button, whose appearance has perhaps been transformed by a cascading style sheet, as
the thing to click.
Action = Script
If you view the source of such a form, you will always find text like:
<form method='POST' action='./script.pl'
The ``action'' part tells the Web server when the form is submitted and which script to run
to process the form's data.
The Web server asks the operating system to load and run the script, and then it (the
Web server) passes the data (from the form) to the script. The script process the data
and outputs a response (which would normally be another form).
I've used './script.pl' to indicate the script is in the ``current'' directory, but be
warned, the CGI protocol does not specify what the current directory is at any time.
In fact, it does not even specify that any current directory exists. Your scripts must,
at all times, know exactly where they are and what they are doing.
Remember, this ``action'' is taking place inside (i.e. from the point of view of) the Web
Web Page Content
Web pages usually contain data in a combination of languages:
Text: Display this text
- Image references: Display this image
- HTML: Format the text and images. HTML is a ``rendering'' language
- XML: Echo and describe the text, e.g. to ``data mining'' page crawlers
- Create special effects (trivial)
- Validate form input (important)
Yes, scripts can output scripts! Specifically, scripts can output Web pages containing
salesmen are obsessed with Flash, because it's all they understand of the software we
write :-(. In Flash's defense, you'd have to say it's too trivial to have pretensions.
It really does have its uses.
for the Web client.
- The form's data would have to be sent to the Web server. This means one trip across
- The Web server would have to run the script that will validate the data
- The Web server would have to pass the data to the script
- The script would have to read and parse the data
- The script would have to validate the data
- The script would have to send a response to the Web server
- The Web server would have to send a response to the Web client. This means a second
trip across the Internet
browser, so the Web client receives a response much faster.
Of course, complex validation often requires access to databases and so on, so sometimes
there is no escape from ``overhead.''
For example, where I work we noticed some pages were appearing quite slowly, and I tracked
Digression: HTML 'v' XML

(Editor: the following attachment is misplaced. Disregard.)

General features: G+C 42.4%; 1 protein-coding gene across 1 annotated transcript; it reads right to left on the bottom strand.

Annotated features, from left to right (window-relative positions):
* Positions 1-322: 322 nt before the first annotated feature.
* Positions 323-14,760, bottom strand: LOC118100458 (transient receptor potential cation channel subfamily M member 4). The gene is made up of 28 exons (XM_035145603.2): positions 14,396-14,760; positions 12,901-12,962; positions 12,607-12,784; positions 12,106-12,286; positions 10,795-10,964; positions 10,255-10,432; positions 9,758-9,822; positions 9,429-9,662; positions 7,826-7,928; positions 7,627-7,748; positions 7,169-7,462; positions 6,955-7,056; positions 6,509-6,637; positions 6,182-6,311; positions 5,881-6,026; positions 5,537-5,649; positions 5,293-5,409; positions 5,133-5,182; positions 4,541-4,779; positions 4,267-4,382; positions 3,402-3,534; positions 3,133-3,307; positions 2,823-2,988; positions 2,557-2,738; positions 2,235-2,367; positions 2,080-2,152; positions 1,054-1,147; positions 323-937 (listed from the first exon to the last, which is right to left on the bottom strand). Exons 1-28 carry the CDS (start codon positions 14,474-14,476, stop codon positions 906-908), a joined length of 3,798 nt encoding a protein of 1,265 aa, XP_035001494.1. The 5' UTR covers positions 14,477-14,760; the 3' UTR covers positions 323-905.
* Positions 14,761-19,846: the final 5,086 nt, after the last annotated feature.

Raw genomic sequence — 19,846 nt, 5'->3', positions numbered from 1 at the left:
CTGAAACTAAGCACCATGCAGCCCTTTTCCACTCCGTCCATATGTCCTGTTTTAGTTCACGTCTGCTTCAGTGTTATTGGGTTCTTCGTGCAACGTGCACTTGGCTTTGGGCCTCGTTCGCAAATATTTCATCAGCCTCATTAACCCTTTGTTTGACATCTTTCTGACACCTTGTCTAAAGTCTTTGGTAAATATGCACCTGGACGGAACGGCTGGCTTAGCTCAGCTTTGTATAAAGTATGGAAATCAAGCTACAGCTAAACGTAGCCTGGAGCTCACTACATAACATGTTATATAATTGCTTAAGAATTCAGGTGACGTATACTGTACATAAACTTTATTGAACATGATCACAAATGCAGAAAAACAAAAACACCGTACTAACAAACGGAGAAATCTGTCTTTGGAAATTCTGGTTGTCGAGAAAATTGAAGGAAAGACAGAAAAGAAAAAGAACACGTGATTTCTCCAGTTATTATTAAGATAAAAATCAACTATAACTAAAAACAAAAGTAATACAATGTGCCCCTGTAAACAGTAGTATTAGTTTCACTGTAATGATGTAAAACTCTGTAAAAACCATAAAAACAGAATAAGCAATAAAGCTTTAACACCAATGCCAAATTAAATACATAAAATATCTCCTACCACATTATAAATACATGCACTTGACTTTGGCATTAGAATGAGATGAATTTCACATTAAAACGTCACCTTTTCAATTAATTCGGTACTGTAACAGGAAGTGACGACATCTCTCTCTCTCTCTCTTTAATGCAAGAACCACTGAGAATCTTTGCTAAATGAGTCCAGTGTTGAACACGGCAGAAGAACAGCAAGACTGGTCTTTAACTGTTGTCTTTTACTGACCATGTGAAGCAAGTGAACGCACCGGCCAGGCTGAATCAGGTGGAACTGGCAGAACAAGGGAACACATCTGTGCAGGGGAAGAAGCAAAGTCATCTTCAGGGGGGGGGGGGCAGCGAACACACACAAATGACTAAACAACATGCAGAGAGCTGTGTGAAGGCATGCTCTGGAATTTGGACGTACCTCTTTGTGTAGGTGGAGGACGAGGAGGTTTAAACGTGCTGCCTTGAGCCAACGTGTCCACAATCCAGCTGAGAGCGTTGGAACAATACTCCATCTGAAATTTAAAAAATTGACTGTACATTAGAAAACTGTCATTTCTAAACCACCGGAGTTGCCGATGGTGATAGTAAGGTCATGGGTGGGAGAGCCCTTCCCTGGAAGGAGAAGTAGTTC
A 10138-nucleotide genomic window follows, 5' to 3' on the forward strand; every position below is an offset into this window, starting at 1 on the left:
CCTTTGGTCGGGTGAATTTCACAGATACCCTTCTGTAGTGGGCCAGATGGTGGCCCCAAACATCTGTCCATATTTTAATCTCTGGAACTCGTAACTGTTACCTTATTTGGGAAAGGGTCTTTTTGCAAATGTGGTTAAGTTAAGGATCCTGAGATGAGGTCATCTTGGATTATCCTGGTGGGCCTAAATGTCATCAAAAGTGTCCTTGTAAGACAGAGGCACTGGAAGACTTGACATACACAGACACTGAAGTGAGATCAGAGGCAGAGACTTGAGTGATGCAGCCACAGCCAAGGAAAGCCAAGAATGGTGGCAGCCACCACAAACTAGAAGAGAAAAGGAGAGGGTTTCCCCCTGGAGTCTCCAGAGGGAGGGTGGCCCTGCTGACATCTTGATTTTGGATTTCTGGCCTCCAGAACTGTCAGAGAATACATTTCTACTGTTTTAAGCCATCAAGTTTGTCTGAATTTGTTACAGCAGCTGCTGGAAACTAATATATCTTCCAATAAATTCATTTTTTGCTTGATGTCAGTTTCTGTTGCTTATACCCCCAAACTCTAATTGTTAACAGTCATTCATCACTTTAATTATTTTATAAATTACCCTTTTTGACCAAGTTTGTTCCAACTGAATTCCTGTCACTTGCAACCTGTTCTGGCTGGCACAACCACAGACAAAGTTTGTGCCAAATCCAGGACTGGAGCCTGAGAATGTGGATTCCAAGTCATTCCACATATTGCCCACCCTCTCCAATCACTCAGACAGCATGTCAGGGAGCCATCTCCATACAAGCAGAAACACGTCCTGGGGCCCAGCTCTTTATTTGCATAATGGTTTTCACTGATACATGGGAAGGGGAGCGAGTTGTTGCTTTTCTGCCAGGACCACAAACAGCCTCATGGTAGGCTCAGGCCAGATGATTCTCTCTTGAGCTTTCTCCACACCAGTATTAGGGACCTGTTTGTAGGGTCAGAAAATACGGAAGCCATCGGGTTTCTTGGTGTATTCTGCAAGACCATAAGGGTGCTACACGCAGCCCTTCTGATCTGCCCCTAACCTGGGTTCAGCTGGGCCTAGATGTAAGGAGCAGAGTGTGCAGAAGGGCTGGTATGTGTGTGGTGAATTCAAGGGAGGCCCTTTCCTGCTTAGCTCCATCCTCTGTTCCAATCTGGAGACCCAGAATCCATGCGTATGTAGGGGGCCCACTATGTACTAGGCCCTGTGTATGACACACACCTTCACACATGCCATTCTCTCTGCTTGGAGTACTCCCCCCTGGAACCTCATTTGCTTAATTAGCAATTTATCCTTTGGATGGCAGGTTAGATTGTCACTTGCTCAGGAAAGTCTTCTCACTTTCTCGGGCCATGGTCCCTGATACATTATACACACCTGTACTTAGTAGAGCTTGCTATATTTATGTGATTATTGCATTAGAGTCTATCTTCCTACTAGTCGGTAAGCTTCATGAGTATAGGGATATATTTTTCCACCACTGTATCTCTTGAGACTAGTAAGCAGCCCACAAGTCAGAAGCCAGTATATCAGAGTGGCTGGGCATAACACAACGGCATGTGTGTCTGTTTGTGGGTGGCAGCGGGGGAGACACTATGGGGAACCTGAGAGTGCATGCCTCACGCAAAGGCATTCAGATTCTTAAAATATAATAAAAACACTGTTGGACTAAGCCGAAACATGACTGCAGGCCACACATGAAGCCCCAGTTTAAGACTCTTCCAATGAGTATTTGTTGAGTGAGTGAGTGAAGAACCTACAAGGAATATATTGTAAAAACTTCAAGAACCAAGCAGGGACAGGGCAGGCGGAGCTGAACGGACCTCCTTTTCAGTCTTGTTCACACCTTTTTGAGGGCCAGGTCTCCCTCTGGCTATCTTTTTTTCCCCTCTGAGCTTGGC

As an aside, here's how HTML compares to XML.
HTML is a rendering language. It indicates how the data is to be displayed.
XML is a meta-language. It indicates the meaning of the data.
'<h1>25</h1>' tells you how 25 should look, but not what it is. In other words,
'<h1>' is a command, telling a Web client how to display what follows.
'<th>Temperature</th><td>25</td>' tells you how to align the 25, but not what it is.
<temperature>25</temperature>' tells you what 25 is. '<temperature>' is not a command.
<street number>25</street number>' tells you what 25 is.
Hmmm. This would make a marvellous exam question.
Reaction: A Tale of 2 Scripts
So, what happens when a Web client requests that a Web server run a script?
To answer this, let's look at a Web client request for a script-generated form, and how
that request is processed.
In fact, the Web client is saying to the Web server: ''Pretty please, run _your_ script
on _my_ data.''
Let's go through the procedure:
- The Web client sends the URI 'http://rusden.edu/cgi-bin/enrol.pl.' This is script # 1
- The Web server executes the script (# 1), captures its output and sends the output --
the form -- back to the Web client. Script # 1 knows what to output, because it sees that
it has no input data from a CGI form
- The script (# 1) terminates. It is finished, completed, done, gone forever. Trust me:
I'm a programmer ...
- The Web client renders the Web page
- The web client fills in the form and submits it. Being a form, it must contain an
``action'' clause naming a script (# 2). Perhaps script # 1 is the same as script # 2
- The Web server executes the script (# 2), which processes the data. This invocation of
script # 2 is independent of the prior invocation of script # 1, even if they are the same script. The Web server executes two separate processes, scripts # 1 and # 2.
Script # 2 knows what to do because it sees that it has input data from a CGI form
- And so on ... Script # 2 may issue another form, in order to continue the interaction
You can see the problem. How does script # 2 know what ``state'' script # 1 got up to?
The problem of maintaining state is a big problem.
Chapter 5 in ``Writing Apache Modules in Perl and C'' is called ``Maintaining State,'' and
is dedicated to this problem. See ``Resources,'' below.
A few alternatives, and a simple discussion of possible drawbacks:
- Send data to the Web client as ``hidden fields'' to be returned with the form data
Drawback: A person can simply use the browser's ``View Source'' command to see the values.
Hidden simply means that these fields are not rendered on the screen. There is absolutely
no security in hidden fields.
- Save state in cookies
Drawback: The Web client may have disabled cookies. Some banks do this under the false
assumption that cookies can contain viruses.
Drawback: If the cookie is written to disk by the Web client, the text in the cookie